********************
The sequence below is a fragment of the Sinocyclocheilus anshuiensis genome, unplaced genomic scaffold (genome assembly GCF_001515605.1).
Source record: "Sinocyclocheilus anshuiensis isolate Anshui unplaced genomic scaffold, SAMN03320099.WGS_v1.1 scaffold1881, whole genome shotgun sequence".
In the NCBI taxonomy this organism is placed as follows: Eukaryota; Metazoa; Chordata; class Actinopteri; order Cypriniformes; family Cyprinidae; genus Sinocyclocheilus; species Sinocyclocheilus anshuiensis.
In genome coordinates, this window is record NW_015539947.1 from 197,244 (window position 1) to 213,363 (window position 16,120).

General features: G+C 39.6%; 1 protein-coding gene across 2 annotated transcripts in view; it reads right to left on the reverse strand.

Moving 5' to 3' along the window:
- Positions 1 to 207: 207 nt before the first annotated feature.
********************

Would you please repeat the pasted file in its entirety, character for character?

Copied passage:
The sequence below is a fragment of the Sinocyclocheilus anshuiensis genome, unplaced genomic scaffold (genome assembly GCF_001515605.1).
Source record: "Sinocyclocheilus anshuiensis isolate Anshui unplaced genomic scaffold, SAMN03320099.WGS_v1.1 scaffold1881, whole genome shotgun sequence".
In the NCBI taxonomy this organism is placed as follows: Eukaryota; Metazoa; Chordata; class Actinopteri; order Cypriniformes; family Cyprinidae; genus Sinocyclocheilus; species Sinocyclocheilus anshuiensis.
In genome coordinates, this window is record NW_015539947.1 from 197,244 (window position 1) to 213,363 (window position 16,120).

General features: G+C 39.6%; 1 protein-coding gene across 2 annotated transcripts in view; it reads right to left on the reverse strand.

Moving 5' to 3' along the window:
- Positions 1 to 207: 207 nt before the first annotated feature.